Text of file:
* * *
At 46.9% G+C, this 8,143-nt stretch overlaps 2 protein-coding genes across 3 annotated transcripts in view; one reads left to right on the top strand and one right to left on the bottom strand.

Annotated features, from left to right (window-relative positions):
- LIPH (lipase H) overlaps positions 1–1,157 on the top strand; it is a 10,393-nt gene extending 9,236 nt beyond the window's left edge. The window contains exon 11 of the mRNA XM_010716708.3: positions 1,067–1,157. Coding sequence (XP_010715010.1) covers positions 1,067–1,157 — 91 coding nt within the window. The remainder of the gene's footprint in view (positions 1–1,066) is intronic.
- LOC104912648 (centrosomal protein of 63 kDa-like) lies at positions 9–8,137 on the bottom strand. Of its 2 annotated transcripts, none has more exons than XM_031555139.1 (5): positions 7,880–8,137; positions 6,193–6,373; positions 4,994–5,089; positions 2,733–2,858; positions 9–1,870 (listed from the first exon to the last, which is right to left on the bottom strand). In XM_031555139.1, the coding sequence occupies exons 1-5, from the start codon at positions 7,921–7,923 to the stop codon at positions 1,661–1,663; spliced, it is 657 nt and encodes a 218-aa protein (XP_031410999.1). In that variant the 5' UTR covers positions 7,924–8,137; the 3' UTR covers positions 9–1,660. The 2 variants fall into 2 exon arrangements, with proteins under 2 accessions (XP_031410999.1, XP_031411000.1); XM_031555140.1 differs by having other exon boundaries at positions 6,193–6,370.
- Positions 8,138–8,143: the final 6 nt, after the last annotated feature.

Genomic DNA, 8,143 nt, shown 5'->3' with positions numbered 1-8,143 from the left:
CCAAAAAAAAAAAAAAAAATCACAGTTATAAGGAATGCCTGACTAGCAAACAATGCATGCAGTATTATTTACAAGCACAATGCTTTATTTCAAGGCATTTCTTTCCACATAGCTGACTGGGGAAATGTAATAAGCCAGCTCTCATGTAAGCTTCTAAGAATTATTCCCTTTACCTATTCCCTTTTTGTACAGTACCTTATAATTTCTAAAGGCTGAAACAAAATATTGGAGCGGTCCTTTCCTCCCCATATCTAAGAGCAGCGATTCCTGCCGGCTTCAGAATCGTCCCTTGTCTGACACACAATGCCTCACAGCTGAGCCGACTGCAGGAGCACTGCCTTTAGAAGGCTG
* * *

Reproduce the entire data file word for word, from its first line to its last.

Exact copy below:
At 46.9% G+C, this 8,143-nt stretch overlaps 2 protein-coding genes across 3 annotated transcripts in view; one reads left to right on the top strand and one right to left on the bottom strand.

Annotated features, from left to right (window-relative positions):
- LIPH (lipase H) overlaps positions 1–1,157 on the top strand; it is a 10,393-nt gene extending 9,236 nt beyond the window's left edge. The window contains exon 11 of the mRNA XM_010716708.3: positions 1,067–1,157. Coding sequence (XP_010715010.1) covers positions 1,067–1,157 — 91 coding nt within the window. The remainder of the gene's footprint in view (positions 1–1,066) is intronic.
- LOC104912648 (centrosomal protein of 63 kDa-like) lies at positions 9–8,137 on the bottom strand. Of its 2 annotated transcripts, none has more exons than XM_031555139.1 (5): positions 7,880–8,137; positions 6,193–6,373; positions 4,994–5,089; positions 2,733–2,858; positions 9–1,870 (listed from the first exon to the last, which is right to left on the bottom strand). In XM_031555139.1, the coding sequence occupies exons 1-5, from the start codon at positions 7,921–7,923 to the stop codon at positions 1,661–1,663; spliced, it is 657 nt and encodes a 218-aa protein (XP_031410999.1). In that variant the 5' UTR covers positions 7,924–8,137; the 3' UTR covers positions 9–1,660. The 2 variants fall into 2 exon arrangements, with proteins under 2 accessions (XP_031410999.1, XP_031411000.1); XM_031555140.1 differs by having other exon boundaries at positions 6,193–6,370.
- Positions 8,138–8,143: the final 6 nt, after the last annotated feature.

Genomic DNA, 8,143 nt, shown 5'->3' with positions numbered 1-8,143 from the left:
CCAAAAAAAAAAAAAAAAATCACAGTTATAAGGAATGCCTGACTAGCAAACAATGCATGCAGTATTATTTACAAGCACAATGCTTTATTTCAAGGCATTTCTTTCCACATAGCTGACTGGGGAAATGTAATAAGCCAGCTCTCATGTAAGCTTCTAAGAATTATTCCCTTTACCTATTCCCTTTTTGTACAGTACCTTATAATTTCTAAAGGCTGAAACAAAATATTGGAGCGGTCCTTTCCTCCCCATATCTAAGAGCAGCGATTCCTGCCGGCTTCAGAATCGTCCCTTGTCTGACACACAATGCCTCACAGCTGAGCCGACTGCAGGAGCACTGCCTTTAGAAGGCTG